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#ActualHodgman

Posted 01 December 2012 - 11:10 PM

in my master thesis i measured some timings of different steps in my pipeline. 2 of 6 steps depend on the geometry of the input model.. the rest is fixed.. (e.g. rendering a background scene, composition of targets to final output, ...)

Sorry, I don't have many links to documents to help you understand the drivers/hardware behaviour, but it would be interesting to hear your approach to isolating these steps.
Typically it's hard to measure any single operation -- e.g. composing targets executes a cheap shader (low chance of ALU being the bottleneck), but puts a lot of pressure on texture fetching and an equal amount on ROP, making it hard to tell which of the two is the bottleneck.
Also, even within a single generation of GPUs, the difference in bandwidth between low and high-end models can differ by ~20x, meaning an operation that's ALU-bound on one model may be fetch-bound on another model.

There's a careful balance between fetch latencies (and the GPUs bandwidth), the number of temp registers required by a shader (and the size of the GPU's register file) and the amount of non-fetch (ALU) work (and the GPU's speed at ALU work).
e.g. if a shader is fetch-bound, then decreasing temp-reg usage (or increasing the GPU's reg file size) might remove that bottleneck. In the same situation, you may be able to add more ALU work "for free" (assuming you don't add more temp-registers as well), or you might be able to assume that when moving to a GPU with lower ALU-speed, then performance won't be affected.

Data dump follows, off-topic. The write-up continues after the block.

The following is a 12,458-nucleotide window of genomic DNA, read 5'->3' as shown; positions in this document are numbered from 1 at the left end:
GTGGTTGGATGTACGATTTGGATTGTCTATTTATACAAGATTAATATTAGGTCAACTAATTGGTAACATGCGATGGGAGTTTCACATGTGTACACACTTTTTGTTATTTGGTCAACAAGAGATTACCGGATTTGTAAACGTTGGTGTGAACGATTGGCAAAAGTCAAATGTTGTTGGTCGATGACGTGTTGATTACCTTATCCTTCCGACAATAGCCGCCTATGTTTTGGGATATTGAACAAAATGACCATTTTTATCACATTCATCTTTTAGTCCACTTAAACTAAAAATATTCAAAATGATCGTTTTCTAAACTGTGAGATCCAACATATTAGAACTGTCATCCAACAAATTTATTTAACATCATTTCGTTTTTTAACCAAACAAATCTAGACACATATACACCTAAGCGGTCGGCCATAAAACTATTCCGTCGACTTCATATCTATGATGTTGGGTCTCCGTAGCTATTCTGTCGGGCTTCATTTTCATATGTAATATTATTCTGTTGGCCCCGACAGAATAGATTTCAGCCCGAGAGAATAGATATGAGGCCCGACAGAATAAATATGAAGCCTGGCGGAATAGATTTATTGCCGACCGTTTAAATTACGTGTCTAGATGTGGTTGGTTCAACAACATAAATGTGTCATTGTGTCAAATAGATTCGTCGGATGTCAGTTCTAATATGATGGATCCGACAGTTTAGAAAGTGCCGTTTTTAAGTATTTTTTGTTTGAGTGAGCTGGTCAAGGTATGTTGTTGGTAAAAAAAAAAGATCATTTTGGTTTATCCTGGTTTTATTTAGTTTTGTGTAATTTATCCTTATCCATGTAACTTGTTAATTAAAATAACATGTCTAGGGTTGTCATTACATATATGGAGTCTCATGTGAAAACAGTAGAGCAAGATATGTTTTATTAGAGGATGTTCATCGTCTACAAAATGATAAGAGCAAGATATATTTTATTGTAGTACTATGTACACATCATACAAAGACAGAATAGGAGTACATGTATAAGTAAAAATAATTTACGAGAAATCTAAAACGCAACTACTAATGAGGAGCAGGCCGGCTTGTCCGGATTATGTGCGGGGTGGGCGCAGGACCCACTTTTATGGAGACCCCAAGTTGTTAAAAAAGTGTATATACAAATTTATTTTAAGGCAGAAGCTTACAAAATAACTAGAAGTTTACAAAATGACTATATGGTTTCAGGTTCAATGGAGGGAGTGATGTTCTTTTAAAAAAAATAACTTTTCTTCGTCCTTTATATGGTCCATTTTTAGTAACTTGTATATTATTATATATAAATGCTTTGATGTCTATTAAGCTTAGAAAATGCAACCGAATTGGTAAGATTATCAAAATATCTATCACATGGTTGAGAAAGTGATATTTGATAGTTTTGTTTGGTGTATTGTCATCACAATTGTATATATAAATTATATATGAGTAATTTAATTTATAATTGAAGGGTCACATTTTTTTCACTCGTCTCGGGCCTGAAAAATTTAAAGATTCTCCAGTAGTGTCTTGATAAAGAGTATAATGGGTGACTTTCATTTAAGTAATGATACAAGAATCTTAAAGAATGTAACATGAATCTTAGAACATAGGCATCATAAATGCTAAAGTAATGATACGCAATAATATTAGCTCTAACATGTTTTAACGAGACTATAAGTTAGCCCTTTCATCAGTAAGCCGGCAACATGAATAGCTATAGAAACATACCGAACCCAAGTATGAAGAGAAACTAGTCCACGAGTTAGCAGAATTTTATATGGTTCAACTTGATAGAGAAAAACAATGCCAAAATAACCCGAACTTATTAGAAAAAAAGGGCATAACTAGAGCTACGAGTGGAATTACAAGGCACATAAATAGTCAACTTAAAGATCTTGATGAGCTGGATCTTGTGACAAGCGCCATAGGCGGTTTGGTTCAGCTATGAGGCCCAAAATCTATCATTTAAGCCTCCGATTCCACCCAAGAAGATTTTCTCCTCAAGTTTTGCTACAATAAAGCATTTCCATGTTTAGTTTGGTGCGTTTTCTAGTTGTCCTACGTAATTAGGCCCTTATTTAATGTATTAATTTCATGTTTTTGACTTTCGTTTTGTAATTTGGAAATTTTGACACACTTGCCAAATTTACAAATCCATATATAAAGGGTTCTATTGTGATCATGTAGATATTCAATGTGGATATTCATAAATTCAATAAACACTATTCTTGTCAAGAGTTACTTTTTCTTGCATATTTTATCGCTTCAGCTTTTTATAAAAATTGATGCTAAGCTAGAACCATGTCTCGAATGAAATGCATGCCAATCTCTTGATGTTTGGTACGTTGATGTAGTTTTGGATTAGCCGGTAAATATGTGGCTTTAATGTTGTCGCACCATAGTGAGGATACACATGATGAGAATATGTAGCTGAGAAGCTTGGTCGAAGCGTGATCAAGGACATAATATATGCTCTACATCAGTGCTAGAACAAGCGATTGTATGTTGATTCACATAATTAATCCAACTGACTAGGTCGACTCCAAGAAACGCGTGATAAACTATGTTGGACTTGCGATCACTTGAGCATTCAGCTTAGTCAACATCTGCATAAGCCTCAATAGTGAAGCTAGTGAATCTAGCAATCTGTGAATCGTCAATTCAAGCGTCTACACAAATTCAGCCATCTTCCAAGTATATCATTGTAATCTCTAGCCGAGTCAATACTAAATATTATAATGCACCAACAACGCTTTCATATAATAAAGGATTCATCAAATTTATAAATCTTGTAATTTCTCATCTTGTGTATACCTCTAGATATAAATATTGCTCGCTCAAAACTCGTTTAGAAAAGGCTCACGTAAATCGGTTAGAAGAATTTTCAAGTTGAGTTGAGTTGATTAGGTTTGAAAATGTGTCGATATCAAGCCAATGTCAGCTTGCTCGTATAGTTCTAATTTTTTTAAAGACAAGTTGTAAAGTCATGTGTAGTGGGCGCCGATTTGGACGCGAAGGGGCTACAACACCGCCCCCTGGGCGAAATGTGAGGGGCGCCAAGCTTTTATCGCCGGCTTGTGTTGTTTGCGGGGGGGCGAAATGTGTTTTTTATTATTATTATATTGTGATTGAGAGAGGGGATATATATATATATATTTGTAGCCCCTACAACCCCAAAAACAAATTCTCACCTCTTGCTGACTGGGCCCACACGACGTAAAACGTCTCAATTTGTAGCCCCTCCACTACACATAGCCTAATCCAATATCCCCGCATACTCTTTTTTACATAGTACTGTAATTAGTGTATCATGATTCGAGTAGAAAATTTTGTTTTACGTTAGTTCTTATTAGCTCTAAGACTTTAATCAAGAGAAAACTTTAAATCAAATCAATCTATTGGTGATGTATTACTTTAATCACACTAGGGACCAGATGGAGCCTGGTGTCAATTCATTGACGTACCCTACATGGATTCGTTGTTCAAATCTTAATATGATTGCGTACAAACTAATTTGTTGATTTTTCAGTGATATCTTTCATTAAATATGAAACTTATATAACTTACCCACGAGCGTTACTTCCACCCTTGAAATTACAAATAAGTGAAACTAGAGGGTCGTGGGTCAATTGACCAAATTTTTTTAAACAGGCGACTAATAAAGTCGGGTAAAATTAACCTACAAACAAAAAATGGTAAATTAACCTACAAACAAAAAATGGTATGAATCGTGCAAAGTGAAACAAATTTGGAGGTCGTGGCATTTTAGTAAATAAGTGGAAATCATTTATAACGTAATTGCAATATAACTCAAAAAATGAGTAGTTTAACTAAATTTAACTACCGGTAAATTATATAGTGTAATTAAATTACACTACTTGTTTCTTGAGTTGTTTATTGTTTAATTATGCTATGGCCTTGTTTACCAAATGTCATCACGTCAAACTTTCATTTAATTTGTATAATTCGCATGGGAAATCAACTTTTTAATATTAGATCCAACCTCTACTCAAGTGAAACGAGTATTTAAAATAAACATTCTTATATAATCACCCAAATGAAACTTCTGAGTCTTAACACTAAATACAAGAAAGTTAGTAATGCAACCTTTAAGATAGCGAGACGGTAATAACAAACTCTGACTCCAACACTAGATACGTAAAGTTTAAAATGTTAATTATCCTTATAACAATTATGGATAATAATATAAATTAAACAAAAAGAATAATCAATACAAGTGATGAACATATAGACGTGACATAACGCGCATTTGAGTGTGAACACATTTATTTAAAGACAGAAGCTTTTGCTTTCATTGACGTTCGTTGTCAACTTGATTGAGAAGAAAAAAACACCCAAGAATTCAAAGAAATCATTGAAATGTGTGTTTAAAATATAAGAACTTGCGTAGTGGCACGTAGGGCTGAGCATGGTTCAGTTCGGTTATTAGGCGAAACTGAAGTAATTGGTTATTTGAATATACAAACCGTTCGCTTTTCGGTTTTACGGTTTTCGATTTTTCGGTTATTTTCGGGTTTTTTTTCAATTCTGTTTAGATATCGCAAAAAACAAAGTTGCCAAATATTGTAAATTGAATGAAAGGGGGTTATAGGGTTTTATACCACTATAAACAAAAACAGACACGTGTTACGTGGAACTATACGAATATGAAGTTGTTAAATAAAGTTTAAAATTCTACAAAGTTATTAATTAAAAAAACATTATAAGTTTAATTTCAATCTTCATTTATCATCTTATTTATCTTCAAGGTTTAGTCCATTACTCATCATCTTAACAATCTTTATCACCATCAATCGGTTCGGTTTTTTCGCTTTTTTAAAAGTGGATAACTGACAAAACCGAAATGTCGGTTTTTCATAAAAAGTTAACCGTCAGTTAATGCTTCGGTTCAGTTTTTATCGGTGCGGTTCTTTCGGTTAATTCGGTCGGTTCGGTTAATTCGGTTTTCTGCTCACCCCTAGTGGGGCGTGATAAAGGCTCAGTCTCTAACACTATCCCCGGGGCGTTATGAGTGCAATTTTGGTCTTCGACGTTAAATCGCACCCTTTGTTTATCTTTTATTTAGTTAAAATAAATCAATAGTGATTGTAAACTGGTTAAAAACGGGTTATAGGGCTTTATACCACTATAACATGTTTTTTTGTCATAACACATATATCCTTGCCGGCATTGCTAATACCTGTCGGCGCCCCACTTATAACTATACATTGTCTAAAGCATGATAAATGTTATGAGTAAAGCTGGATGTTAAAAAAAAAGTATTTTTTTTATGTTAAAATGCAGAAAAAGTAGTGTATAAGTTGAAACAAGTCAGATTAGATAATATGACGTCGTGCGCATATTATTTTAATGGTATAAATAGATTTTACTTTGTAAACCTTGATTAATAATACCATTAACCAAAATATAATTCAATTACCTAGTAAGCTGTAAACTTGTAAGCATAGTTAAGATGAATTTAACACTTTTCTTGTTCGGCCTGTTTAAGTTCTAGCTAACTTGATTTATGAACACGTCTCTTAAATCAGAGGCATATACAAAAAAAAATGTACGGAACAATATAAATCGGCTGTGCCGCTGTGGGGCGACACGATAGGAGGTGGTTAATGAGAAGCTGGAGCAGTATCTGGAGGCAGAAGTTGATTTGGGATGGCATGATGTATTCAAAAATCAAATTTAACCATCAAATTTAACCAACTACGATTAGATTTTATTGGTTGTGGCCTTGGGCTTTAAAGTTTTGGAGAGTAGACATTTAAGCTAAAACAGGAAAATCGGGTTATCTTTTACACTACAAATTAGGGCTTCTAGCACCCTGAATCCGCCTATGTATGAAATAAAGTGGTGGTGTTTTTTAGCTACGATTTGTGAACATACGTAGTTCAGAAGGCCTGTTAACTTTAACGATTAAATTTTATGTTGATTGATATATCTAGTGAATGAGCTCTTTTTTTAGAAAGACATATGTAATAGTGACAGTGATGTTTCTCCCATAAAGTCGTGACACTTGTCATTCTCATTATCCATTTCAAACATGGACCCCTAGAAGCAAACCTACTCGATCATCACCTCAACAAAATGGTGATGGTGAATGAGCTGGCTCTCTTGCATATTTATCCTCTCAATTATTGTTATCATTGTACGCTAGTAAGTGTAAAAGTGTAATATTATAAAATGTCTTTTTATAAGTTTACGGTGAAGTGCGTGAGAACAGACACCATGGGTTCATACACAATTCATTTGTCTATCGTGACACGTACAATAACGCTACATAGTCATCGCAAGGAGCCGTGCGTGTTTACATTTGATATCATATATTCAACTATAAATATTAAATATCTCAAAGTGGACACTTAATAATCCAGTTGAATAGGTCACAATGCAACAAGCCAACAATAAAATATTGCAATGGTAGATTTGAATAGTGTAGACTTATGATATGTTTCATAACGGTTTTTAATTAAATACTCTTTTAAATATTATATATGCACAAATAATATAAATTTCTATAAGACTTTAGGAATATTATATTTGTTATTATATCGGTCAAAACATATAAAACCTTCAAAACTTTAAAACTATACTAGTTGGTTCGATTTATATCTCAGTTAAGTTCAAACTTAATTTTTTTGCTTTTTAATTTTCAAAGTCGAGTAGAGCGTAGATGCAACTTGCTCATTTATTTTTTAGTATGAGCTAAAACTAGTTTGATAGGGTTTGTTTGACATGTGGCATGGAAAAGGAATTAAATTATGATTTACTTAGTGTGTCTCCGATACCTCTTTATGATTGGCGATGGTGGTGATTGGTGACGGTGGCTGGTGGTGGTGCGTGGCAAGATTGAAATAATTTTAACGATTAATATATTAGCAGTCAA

on another GPU (AMD..something).. everything is changing (more or less slightly)..

What do you mean exactly? The timings change run-to-run, as in they're random? Or they've changed from the previous GPU? Or they change based on some API state that's set?

#1Hodgman

Posted 01 December 2012 - 10:31 PM

in my master thesis i measured some timings of different steps in my pipeline. 2 of 6 steps depend on the geometry of the input model.. the rest is fixed.. (e.g. rendering a background scene, composition of targets to final output, ...)

Sorry, I don't have many links to documents to help you understand the drivers/hardware behaviour, but it would be interesting to hear your approach to isolating these steps.
Typically it's hard to measure any single operation -- e.g. composing targets executes a cheap shader (low chance of ALU being the bottleneck), but puts a lot of pressure on texture fetching and an equal amount on ROP, making it hard to tell which of the two is the bottleneck.
Also, even within a single generation of GPUs, the difference in bandwidth between low and high-end models can differ by ~20x, meaning an operation that's ALU-bound on one model may be fetch-bound on another model.

There's a careful balance between fetch latencies (and the GPUs bandwidth), the number of temp registers required by a shader (and the size of the GPU's register file) and the amount of non-fetch (ALU) work (and the GPU's speed at ALU work).
e.g. if a shader is fetch-bound, then decreasing temp-reg usage (or increasing the GPU's reg file size) might remove that bottleneck. In the same situation, you may be able to add more ALU work "for free" (assuming you don't add more temp-registers as well), or you might be able to assume that when moving to a GPU with lower ALU-speed, then performance won't be affected.

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